On the other hand, as products of evolution, we developed these feelings because they conferred a survival advantage. The fact that this works over a distributed system of independent agents tells us something deceptively profound: there is, at the deepest levels, an absolute arrow of truth, some real sense in which some things can be “correct” and others can be “wrong.” We can’t arbitrarily make up conflicting math and call it equally valid (and believe it) without compromising this differential survival advantage. But also as products of evolution, all of these learned functions are approximations; they break down in unpredictable ways on the margins, and may be completely unhelpful for truly out-of-distribution observations. I suspect this is why words alone are wholly insufficient for really understanding quantum mechanics, for example.

Returning to the question of how we might verify our internal feeling of correctness, we can take this same line of reasoning back in the direction from which we came: we might believe that a belief is truly correct if we can use it to improve our relative competitiveness. It is probably impossible, in the sense that it is ill-defined, to nail down fundamental truth except by reference to a relative effect in this way.2 Until a suspected conclusion has been applied, the best we can do is limited by these neural approximations. In many cases this means that we don’t (can’t?) verify an idea directly, but we can infer its correctness because it is a component of a longer reasoning chain that produces a useful result at the end.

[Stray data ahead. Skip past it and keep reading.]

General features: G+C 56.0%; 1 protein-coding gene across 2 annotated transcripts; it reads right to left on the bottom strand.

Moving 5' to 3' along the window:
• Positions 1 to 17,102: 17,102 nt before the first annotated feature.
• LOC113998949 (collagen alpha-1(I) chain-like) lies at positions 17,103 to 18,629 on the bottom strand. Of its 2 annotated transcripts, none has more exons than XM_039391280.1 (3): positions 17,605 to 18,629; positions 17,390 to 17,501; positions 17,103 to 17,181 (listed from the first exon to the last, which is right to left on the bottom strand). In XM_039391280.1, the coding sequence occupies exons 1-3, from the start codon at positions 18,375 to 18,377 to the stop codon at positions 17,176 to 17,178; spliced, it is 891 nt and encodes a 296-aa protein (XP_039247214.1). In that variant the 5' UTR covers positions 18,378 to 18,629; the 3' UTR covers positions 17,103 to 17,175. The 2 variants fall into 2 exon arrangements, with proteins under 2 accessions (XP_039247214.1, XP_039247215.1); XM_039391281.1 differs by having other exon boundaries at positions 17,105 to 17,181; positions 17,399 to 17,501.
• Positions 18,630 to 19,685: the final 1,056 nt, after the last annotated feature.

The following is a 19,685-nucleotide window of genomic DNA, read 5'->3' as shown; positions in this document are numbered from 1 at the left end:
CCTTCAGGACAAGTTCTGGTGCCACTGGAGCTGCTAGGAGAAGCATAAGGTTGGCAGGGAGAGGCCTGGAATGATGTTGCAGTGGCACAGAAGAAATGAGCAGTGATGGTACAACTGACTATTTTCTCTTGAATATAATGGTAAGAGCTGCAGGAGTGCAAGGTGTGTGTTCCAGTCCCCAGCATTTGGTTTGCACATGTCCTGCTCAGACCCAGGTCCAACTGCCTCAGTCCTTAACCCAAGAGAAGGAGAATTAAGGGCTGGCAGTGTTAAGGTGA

For example, calculus is abstract mathematical tool which turns out to be very useful for improving our competitiveness, i.e., developing testable theories of physics which we can use practically. A civilization that possess math at the level of calculus or beyond would possess a huge advantage relative to one that doesn’t. Calculus has important internal “proofs,” but at the end of the day these need this kind of relational support grounded in differential survival advantage to exit circular reasoning.

This also hints at an answer to whether math is “discovered” or “invented”: if a given concept can be correlated to the physical world in some useful way that produces a competitive advantage, if even at a great distance3, there is a strong argument for it being discovered, whereas if not and it remains a wholly abstract concept disconnected from the graph of ideas correlatable to the physical world, it might be said to have been invented. Mathematicians especially require very well tuned cognitive approximations, as they have to rely on these feelings of correctness while wandering in the desert looking for insights.